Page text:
European Union foreign ministers on Monday eased an oil embargo against Syria with the aim of helping rebels fighting President Bashar al-Assad’s regime.
Under the deal, European firms seeking to import Syrian crude or invest in the energy sector would ask for authorization from their government, which in turn would confer with Syria’s opposition National Coalition to secure its agreement.
“With a view to helping the Syrian civilian population… a member state may authorize the purchase, import or transport from Syria of crude oil and petroleum products,” but only after consulting with the Syrian opposition, a statement said.
“Anything that can help more resources to be available to people affected by the crisis of course is welcome,” EU commissioner for humanitarian aid, Kristalina Georgieva, told Reuters on the sidelines of the meeting.
Buying Syrian crude will be complicated, because of security concerns and battered infrastructure, but officials said more financial help would be offered.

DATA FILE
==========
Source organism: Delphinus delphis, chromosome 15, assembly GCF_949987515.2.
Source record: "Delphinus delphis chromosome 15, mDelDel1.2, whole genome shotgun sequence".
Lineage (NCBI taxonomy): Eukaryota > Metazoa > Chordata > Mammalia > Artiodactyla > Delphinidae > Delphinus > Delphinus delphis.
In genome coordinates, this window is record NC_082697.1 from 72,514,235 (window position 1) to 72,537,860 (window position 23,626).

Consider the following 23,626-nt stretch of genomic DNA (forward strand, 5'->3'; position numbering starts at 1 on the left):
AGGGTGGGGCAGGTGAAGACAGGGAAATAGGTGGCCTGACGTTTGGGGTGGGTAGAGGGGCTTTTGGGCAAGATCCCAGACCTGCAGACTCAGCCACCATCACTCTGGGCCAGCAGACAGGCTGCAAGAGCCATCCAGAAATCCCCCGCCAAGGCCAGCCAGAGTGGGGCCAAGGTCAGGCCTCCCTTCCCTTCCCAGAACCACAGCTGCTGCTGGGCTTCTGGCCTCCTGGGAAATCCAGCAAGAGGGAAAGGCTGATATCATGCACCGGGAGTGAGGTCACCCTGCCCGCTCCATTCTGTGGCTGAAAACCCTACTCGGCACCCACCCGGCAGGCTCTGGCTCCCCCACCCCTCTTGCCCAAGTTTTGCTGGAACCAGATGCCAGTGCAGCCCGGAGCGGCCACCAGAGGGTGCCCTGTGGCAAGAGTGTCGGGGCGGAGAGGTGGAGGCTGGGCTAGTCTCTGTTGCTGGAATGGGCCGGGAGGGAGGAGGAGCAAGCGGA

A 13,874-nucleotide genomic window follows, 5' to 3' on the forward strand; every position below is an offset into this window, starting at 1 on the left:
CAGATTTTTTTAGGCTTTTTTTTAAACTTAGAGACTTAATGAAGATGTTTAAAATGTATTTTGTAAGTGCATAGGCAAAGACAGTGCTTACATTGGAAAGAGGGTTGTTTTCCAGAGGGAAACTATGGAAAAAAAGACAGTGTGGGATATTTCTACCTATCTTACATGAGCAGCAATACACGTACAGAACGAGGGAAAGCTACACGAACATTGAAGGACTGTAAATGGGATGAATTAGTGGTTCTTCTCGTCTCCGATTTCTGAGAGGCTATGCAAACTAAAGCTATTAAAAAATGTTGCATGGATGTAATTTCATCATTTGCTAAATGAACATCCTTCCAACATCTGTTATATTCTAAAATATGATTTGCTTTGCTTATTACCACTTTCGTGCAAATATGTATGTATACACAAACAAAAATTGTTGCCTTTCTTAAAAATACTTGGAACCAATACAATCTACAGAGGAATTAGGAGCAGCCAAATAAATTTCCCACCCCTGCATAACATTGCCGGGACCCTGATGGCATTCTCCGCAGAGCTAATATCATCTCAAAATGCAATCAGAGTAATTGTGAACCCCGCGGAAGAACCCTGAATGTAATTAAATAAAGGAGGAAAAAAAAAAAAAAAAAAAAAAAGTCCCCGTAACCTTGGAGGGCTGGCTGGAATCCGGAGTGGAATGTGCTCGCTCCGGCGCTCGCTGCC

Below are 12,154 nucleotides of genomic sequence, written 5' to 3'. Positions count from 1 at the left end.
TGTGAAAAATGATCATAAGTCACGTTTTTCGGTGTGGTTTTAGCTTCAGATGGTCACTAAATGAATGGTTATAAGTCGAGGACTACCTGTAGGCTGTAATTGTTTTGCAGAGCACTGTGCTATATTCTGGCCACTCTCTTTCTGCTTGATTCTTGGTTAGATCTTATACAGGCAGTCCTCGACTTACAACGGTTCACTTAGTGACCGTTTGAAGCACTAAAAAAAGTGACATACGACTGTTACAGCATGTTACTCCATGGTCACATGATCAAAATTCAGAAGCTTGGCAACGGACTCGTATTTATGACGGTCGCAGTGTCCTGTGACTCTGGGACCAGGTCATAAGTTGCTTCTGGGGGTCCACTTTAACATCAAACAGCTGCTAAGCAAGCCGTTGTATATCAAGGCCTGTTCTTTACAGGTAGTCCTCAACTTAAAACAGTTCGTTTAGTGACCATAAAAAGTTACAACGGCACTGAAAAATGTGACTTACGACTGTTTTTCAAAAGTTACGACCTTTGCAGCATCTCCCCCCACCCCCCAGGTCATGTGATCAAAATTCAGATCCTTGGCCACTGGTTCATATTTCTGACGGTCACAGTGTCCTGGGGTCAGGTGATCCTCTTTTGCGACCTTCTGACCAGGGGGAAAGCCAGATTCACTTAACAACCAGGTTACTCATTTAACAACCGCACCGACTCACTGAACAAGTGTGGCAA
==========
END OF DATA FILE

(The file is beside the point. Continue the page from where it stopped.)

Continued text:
“It is important for us to send a signal that we are open to helping in other ways, in all the ways possible, including ways adding to the finances [of the opposition]," British Foreign Secretary William Hague told reporters as he arrived for Monday's meeting.
The decision to ease the 2011 EU oil embargo will enable EU companies on a case-by-case basis not only to import Syrian crude but also to export oil production technology and investment cash to areas in the hands of the opposition.
This first easing in two years of harsh sanctions against the Assad regime aims to help tilt the balance in the conflict.
The 27-nation bloc slapped a ban on investments in Syrian oil in September 2011, followed by a ban on imports of oil in December, depriving the regime of a major source of cash.
Exports of crude provided up to a third of its hard currency earnings, with the EU buying 95 percent of it.